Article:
Twp. police get speed tool
BY JOSH MROZINSKI , Wyoming County Press Examiner

TUNKHANNOCK TWP. - Tunkhannock Township Police say they have clocked motor vehicles going in excess of 100 miles per hour, on U.S. Route 6 and it has got to stop.
They hope that with the acquisition of an Electronic Non-Radar Detection Device on Sept. 12, it will slow drivers down and save lives.

"All traffic accidents are extremely violent," Police Chief Bernie Griff said. "The faster you go the faster the crash happens."

For instance, police say that speed was a factor in a two-car crash in June on Route 6 near Deer Park Lumber that sent two adults and two children to the hospital.

According to police, a 1990 Honda Accord driven by Shannon Wilson of Kingston struck another vehicle and then a guide rail around 8 p.m. on June 6. The Honda then launched over an embankment and struck a tree.

"Lives are changed through traffic accidents and we take that very seriously," Chief Griff said.

Police Commissioner and Supervisor Randy White said that township police were looking for new equipment for speed control and saw that Clarks Summit was using ENRADD.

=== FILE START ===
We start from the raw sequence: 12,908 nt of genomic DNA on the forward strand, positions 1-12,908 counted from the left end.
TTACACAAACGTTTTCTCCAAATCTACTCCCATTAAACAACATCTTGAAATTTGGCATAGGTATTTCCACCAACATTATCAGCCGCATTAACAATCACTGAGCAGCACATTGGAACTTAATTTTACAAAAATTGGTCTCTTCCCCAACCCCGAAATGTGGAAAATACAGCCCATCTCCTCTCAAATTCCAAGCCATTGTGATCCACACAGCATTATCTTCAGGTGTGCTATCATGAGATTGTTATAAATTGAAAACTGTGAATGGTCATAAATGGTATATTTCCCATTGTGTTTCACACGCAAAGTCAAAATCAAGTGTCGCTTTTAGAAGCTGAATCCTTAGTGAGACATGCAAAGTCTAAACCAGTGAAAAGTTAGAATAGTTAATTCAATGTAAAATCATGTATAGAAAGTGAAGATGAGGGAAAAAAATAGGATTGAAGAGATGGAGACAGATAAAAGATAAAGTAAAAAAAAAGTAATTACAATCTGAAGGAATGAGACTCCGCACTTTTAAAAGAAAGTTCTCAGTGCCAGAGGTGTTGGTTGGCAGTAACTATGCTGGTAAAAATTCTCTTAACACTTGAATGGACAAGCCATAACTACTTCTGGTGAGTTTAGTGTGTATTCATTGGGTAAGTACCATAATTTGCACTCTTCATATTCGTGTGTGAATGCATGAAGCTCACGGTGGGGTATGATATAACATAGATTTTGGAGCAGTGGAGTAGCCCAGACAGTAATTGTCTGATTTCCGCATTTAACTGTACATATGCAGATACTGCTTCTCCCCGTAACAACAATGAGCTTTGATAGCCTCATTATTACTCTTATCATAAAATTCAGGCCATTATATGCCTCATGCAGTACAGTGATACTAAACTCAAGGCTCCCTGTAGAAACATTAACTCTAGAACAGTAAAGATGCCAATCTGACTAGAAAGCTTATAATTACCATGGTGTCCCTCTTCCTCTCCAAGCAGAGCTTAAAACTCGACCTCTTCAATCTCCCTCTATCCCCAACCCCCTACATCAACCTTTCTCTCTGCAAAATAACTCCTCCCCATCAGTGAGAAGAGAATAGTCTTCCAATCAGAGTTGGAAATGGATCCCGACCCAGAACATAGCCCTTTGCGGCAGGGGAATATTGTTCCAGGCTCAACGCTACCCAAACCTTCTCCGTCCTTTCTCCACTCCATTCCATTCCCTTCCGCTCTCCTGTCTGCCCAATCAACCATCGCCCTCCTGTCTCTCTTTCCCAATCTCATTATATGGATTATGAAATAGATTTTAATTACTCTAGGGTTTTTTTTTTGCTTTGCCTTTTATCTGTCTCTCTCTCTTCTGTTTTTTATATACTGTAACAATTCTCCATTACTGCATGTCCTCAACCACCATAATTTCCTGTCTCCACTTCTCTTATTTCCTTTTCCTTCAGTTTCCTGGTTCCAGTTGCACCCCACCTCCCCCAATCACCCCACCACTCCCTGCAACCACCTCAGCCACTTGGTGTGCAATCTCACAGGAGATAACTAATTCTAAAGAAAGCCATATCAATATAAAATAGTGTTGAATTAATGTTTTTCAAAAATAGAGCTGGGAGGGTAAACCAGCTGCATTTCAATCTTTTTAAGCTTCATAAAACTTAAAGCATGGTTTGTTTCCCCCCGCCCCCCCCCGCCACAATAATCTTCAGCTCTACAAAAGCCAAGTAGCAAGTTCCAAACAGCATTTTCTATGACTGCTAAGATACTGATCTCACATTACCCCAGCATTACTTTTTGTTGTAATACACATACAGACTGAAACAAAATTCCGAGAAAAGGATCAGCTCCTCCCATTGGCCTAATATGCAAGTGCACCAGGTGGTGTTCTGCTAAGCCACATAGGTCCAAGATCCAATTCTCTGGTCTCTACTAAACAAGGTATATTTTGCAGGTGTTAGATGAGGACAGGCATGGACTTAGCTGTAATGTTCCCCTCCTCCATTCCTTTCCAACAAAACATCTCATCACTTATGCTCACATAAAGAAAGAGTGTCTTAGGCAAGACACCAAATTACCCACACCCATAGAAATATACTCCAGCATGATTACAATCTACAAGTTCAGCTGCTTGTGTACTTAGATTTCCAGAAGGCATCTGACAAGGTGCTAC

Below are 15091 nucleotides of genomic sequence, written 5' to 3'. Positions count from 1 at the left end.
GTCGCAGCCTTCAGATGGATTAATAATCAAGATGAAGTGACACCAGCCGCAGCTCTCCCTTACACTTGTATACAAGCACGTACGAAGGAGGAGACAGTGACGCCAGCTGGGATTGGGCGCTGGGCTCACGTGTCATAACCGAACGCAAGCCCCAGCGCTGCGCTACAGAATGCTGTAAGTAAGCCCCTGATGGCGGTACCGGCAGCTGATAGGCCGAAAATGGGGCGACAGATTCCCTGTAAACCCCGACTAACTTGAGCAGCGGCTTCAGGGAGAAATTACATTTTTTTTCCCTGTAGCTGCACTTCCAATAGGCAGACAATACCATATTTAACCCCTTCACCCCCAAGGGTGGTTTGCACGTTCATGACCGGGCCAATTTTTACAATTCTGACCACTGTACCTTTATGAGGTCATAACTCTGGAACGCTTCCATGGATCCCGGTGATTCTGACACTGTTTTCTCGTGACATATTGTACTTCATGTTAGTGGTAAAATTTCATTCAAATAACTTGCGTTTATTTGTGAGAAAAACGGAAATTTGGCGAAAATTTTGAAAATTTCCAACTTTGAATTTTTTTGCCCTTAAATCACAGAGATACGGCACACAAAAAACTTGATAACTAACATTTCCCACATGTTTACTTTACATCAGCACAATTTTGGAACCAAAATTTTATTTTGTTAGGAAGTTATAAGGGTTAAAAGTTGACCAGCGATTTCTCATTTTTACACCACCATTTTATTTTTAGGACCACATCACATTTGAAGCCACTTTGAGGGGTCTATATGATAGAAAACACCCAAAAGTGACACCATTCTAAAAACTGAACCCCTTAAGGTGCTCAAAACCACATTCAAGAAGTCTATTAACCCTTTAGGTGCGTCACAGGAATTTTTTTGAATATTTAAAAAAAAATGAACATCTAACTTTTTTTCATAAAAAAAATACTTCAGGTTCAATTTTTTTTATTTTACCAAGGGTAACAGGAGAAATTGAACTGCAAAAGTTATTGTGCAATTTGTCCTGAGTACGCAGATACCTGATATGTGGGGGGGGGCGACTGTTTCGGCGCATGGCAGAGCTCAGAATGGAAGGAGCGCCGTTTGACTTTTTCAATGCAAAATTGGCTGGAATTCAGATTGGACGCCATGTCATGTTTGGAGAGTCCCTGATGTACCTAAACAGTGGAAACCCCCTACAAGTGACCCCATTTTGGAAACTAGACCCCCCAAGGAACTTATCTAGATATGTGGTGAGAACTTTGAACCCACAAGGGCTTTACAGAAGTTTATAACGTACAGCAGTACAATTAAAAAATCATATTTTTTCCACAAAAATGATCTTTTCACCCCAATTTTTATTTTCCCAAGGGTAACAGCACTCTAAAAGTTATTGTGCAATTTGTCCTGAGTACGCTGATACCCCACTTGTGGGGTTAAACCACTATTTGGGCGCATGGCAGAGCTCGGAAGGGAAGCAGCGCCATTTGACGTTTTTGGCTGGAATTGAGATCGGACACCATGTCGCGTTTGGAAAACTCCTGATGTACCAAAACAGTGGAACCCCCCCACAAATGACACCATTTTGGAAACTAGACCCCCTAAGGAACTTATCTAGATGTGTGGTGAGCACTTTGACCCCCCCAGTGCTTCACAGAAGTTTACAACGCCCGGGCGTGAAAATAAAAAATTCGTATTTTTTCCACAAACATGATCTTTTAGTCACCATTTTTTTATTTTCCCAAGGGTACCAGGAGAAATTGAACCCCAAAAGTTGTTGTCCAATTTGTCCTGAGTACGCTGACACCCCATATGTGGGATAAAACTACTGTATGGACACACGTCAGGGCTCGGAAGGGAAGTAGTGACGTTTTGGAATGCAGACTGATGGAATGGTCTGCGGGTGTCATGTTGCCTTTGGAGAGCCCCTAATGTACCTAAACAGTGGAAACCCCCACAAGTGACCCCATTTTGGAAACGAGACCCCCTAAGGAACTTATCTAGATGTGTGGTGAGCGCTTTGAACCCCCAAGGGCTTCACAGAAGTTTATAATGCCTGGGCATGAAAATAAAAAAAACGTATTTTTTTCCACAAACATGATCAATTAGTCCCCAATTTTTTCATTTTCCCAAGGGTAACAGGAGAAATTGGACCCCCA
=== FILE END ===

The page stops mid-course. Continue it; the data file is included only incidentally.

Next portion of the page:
Tunkhannock Township Police, as well as other police departments in Wyoming County, have been using a device known as the Visual Average Speed Computer and Readout.

"I think ENRADD is a lot easier to use," White said.

State law prohibits municipal police from using radar.

Overfield Township Police Chief Terry Fisher said that speed control devices are important because, "A lot of crashes are due to speeding violations."

ENRADD consists of two sensors that are placed across a road and transmit beams.

When the beam is broken, the speed at which a motor vehicle had been traveling is sent to a wireless electronic reader.

"The ENRADD system measures the speed of vehicles over a distance of three feet," Chief Griff said, noting that township officers had training in it.

The township has four full-time police officers and two part-time police officers.

Township police also recently acquired a 2008 Ford Police Interceptor that will be in service in about a week, Chief Griff said.

He added that the new vehicle, along with ENRADD, will be used to help curb speeding, which is often the cause of vehicle crashes.

ENRADD will give police greater flexibility because cruiser can be positioned after the device, Chief Griff said.

Sgt. Stanley Ely thinks ENRADD will greatly enhance the department's operation because it will allow officers to enforce the speed limit on all township roads.

With VASCAR, police were required to see the vehicle because it measured its speed of a as it traveled between two landmarks.

"I think ENRADD is an excellent tool," Sgt. Ely said.